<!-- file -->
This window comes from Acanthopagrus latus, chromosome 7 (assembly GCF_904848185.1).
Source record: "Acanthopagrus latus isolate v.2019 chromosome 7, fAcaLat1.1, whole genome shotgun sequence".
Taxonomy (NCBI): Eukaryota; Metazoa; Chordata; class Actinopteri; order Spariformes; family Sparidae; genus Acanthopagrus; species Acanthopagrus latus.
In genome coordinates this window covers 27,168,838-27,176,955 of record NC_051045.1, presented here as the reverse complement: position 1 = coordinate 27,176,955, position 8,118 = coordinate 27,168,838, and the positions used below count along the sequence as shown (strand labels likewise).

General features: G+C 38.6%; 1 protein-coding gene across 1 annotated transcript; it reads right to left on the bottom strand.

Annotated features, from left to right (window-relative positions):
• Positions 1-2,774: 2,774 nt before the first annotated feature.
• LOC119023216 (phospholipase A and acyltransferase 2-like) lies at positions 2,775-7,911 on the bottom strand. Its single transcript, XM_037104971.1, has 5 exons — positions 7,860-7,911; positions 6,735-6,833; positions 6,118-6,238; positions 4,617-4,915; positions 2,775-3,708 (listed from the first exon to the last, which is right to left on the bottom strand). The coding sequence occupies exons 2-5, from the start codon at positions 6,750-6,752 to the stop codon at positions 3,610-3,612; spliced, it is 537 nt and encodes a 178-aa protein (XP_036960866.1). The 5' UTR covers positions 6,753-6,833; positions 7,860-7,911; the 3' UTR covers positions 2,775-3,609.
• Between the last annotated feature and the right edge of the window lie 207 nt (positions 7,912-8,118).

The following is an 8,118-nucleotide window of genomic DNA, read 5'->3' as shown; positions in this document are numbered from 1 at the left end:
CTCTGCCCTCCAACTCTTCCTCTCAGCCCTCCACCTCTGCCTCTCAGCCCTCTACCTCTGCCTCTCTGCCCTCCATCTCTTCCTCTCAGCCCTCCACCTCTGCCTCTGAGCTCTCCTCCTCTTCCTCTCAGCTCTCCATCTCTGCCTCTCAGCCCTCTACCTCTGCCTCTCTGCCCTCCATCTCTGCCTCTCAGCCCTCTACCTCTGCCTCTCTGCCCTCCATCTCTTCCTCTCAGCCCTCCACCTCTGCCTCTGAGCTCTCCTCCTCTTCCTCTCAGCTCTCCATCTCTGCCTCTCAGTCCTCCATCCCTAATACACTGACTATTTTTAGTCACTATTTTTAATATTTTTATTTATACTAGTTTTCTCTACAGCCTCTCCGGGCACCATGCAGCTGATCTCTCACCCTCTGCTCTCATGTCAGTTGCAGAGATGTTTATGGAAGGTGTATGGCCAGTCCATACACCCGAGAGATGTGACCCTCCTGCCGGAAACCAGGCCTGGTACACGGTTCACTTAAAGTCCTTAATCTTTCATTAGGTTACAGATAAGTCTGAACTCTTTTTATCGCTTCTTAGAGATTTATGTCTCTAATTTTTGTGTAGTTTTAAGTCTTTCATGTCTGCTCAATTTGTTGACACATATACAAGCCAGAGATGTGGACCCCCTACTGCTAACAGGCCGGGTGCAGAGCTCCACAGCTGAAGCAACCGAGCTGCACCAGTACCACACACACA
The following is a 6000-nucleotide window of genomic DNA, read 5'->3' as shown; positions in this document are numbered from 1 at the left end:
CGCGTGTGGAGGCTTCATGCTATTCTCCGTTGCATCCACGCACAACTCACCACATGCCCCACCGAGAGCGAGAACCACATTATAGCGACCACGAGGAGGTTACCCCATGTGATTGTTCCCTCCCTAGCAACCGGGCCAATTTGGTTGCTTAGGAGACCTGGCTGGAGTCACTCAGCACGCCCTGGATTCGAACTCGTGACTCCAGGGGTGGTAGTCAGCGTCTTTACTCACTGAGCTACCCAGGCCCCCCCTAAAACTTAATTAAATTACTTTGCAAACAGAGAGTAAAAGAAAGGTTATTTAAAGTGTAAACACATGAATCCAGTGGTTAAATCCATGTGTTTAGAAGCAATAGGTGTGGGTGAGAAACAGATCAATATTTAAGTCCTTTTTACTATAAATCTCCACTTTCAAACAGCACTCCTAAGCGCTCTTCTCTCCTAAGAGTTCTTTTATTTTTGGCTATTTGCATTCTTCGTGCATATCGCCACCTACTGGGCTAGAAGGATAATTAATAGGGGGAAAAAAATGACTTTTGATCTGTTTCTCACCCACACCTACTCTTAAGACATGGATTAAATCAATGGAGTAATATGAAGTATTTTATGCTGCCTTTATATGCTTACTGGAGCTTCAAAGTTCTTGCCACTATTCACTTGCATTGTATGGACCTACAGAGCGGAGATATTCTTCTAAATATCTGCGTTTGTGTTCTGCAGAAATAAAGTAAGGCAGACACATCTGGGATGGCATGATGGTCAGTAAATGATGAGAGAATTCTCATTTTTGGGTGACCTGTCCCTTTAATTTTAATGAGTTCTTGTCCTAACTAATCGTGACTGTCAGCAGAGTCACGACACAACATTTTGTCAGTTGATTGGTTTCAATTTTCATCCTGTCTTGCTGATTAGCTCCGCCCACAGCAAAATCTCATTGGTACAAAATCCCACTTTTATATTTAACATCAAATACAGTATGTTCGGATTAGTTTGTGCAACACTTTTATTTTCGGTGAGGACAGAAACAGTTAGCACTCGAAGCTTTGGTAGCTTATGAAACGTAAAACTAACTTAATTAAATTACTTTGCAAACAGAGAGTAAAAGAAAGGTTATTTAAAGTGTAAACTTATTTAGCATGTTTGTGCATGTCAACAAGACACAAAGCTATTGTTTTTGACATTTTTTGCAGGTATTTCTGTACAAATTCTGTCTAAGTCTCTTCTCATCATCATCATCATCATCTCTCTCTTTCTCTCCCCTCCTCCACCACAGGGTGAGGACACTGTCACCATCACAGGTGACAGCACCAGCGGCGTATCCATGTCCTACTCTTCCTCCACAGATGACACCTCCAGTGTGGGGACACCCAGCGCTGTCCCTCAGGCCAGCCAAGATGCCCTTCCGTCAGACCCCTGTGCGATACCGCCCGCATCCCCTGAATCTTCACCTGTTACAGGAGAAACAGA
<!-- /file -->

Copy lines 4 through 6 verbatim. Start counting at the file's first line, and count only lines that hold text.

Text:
In genome coordinates this window covers 27,168,838-27,176,955 of record NC_051045.1, presented here as the reverse complement: position 1 = coordinate 27,176,955, position 8,118 = coordinate 27,168,838, and the positions used below count along the sequence as shown (strand labels likewise).

General features: G+C 38.6%; 1 protein-coding gene across 1 annotated transcript; it reads right to left on the bottom strand.

Annotated features, from left to right (window-relative positions):